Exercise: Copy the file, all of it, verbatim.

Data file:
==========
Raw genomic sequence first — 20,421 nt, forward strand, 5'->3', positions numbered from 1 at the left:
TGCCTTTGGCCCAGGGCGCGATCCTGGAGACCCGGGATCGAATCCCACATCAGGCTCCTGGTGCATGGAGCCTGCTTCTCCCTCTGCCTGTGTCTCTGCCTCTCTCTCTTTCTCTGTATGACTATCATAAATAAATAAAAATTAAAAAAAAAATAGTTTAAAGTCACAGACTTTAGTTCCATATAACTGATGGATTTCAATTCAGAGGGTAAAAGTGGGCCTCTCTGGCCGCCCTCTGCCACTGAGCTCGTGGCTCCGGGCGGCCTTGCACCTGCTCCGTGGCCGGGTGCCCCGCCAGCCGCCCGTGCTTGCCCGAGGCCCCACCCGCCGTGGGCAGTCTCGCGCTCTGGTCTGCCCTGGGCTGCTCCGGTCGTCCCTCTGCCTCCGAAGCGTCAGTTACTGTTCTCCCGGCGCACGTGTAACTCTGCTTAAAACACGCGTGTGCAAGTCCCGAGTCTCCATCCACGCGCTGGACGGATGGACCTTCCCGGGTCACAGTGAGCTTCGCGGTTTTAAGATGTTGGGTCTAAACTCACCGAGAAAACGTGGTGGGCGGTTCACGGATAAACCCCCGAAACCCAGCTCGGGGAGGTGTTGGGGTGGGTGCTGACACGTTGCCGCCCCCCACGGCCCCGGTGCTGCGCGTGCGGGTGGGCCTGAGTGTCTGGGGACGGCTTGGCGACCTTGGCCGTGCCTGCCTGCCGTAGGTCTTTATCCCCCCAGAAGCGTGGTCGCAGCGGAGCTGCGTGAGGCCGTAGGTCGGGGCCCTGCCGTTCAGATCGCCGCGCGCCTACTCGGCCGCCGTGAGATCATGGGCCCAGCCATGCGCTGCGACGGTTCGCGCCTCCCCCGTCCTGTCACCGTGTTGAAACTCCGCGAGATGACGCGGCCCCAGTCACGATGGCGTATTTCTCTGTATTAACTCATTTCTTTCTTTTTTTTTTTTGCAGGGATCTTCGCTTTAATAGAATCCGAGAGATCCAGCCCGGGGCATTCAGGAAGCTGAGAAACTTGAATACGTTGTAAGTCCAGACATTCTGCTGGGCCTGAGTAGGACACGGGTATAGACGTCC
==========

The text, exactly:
Raw genomic sequence first — 20,421 nt, forward strand, 5'->3', positions numbered from 1 at the left:
TGCCTTTGGCCCAGGGCGCGATCCTGGAGACCCGGGATCGAATCCCACATCAGGCTCCTGGTGCATGGAGCCTGCTTCTCCCTCTGCCTGTGTCTCTGCCTCTCTCTCTTTCTCTGTATGACTATCATAAATAAATAAAAATTAAAAAAAAAATAGTTTAAAGTCACAGACTTTAGTTCCATATAACTGATGGATTTCAATTCAGAGGGTAAAAGTGGGCCTCTCTGGCCGCCCTCTGCCACTGAGCTCGTGGCTCCGGGCGGCCTTGCACCTGCTCCGTGGCCGGGTGCCCCGCCAGCCGCCCGTGCTTGCCCGAGGCCCCACCCGCCGTGGGCAGTCTCGCGCTCTGGTCTGCCCTGGGCTGCTCCGGTCGTCCCTCTGCCTCCGAAGCGTCAGTTACTGTTCTCCCGGCGCACGTGTAACTCTGCTTAAAACACGCGTGTGCAAGTCCCGAGTCTCCATCCACGCGCTGGACGGATGGACCTTCCCGGGTCACAGTGAGCTTCGCGGTTTTAAGATGTTGGGTCTAAACTCACCGAGAAAACGTGGTGGGCGGTTCACGGATAAACCCCCGAAACCCAGCTCGGGGAGGTGTTGGGGTGGGTGCTGACACGTTGCCGCCCCCCACGGCCCCGGTGCTGCGCGTGCGGGTGGGCCTGAGTGTCTGGGGACGGCTTGGCGACCTTGGCCGTGCCTGCCTGCCGTAGGTCTTTATCCCCCCAGAAGCGTGGTCGCAGCGGAGCTGCGTGAGGCCGTAGGTCGGGGCCCTGCCGTTCAGATCGCCGCGCGCCTACTCGGCCGCCGTGAGATCATGGGCCCAGCCATGCGCTGCGACGGTTCGCGCCTCCCCCGTCCTGTCACCGTGTTGAAACTCCGCGAGATGACGCGGCCCCAGTCACGATGGCGTATTTCTCTGTATTAACTCATTTCTTTCTTTTTTTTTTTTGCAGGGATCTTCGCTTTAATAGAATCCGAGAGATCCAGCCCGGGGCATTCAGGAAGCTGAGAAACTTGAATACGTTGTAAGTCCAGACATTCTGCTGGGCCTGAGTAGGACACGGGTATAGACGTCC